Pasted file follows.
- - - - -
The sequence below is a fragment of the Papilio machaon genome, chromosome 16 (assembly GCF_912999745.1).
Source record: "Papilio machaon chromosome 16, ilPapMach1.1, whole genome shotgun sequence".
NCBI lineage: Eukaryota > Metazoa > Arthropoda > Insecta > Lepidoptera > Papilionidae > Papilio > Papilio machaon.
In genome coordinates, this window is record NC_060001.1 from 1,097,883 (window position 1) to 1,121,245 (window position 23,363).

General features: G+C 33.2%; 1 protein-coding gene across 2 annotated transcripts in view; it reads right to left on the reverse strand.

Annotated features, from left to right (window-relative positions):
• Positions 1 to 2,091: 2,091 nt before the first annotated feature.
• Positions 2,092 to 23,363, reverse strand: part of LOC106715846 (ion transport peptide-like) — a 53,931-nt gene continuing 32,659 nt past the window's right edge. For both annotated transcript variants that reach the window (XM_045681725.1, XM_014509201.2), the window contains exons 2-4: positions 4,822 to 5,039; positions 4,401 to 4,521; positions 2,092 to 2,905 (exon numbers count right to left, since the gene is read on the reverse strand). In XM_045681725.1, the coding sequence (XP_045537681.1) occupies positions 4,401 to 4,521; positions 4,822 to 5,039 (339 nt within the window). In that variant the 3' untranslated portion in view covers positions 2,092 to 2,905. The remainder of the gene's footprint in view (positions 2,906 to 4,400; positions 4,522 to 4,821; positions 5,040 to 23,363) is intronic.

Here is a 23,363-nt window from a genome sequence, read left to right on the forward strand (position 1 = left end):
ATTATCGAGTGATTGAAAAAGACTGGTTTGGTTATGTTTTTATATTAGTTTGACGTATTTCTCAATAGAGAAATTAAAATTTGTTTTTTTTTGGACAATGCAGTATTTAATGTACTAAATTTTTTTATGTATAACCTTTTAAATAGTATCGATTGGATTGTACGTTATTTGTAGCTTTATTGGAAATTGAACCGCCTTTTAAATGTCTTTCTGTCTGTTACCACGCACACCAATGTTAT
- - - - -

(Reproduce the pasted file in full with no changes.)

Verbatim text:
The sequence below is a fragment of the Papilio machaon genome, chromosome 16 (assembly GCF_912999745.1).
Source record: "Papilio machaon chromosome 16, ilPapMach1.1, whole genome shotgun sequence".
NCBI lineage: Eukaryota > Metazoa > Arthropoda > Insecta > Lepidoptera > Papilionidae > Papilio > Papilio machaon.
In genome coordinates, this window is record NC_060001.1 from 1,097,883 (window position 1) to 1,121,245 (window position 23,363).

General features: G+C 33.2%; 1 protein-coding gene across 2 annotated transcripts in view; it reads right to left on the reverse strand.

Annotated features, from left to right (window-relative positions):
• Positions 1 to 2,091: 2,091 nt before the first annotated feature.
• Positions 2,092 to 23,363, reverse strand: part of LOC106715846 (ion transport peptide-like) — a 53,931-nt gene continuing 32,659 nt past the window's right edge. For both annotated transcript variants that reach the window (XM_045681725.1, XM_014509201.2), the window contains exons 2-4: positions 4,822 to 5,039; positions 4,401 to 4,521; positions 2,092 to 2,905 (exon numbers count right to left, since the gene is read on the reverse strand). In XM_045681725.1, the coding sequence (XP_045537681.1) occupies positions 4,401 to 4,521; positions 4,822 to 5,039 (339 nt within the window). In that variant the 3' untranslated portion in view covers positions 2,092 to 2,905. The remainder of the gene's footprint in view (positions 2,906 to 4,400; positions 4,522 to 4,821; positions 5,040 to 23,363) is intronic.

Here is a 23,363-nt window from a genome sequence, read left to right on the forward strand (position 1 = left end):
ATTATCGAGTGATTGAAAAAGACTGGTTTGGTTATGTTTTTATATTAGTTTGACGTATTTCTCAATAGAGAAATTAAAATTTGTTTTTTTTTGGACAATGCAGTATTTAATGTACTAAATTTTTTTATGTATAACCTTTTAAATAGTATCGATTGGATTGTACGTTATTTGTAGCTTTATTGGAAATTGAACCGCCTTTTAAATGTCTTTCTGTCTGTTACCACGCACACCAATGTTAT